. In R. T. Paine's collection of papers on Tyng v.
Gardiner (see note
on preceding letter), there are a few notes in
's hand which may or may not be the “minutes” here inquired for.
So secret and “sudden” had been
's preparations and departure that as late as 11 Feb. his friend and colleague William
Tudor had written him from Cambridge: “Col. Henley waits upon You to engage You as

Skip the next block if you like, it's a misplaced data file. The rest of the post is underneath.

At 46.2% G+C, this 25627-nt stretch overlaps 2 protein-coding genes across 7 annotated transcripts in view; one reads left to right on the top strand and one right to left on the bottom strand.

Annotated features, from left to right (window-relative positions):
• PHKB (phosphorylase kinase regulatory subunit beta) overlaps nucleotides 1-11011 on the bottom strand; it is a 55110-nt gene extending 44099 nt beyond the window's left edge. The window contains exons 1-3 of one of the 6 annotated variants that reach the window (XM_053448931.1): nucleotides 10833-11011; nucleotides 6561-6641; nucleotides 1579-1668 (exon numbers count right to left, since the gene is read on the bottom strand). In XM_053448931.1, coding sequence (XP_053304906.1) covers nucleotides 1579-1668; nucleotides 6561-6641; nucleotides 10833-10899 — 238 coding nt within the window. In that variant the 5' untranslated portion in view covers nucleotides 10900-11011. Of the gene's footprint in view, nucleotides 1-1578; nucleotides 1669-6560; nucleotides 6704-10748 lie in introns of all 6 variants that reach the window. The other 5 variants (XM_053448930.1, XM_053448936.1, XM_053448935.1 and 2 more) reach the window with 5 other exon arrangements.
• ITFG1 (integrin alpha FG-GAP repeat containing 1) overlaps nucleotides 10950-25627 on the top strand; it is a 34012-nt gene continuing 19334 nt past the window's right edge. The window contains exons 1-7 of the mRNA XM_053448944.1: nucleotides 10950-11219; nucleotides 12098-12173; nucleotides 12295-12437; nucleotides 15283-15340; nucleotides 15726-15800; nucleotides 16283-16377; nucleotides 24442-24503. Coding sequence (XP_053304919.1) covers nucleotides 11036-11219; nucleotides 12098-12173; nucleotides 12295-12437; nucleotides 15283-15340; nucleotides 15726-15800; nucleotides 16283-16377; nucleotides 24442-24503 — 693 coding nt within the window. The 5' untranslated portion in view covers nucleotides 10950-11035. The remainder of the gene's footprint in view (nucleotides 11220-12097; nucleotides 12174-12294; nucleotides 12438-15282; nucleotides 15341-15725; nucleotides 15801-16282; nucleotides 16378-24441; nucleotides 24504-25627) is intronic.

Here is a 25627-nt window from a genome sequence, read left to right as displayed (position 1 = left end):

Council upon the Prosecution against him by Genl. Burgoyne. Should You appear for
him, which I hope You will, I would wish for an Opportunity of talking with You on
the Subject. . . . Can You not come to Boston on Thursday or friday?”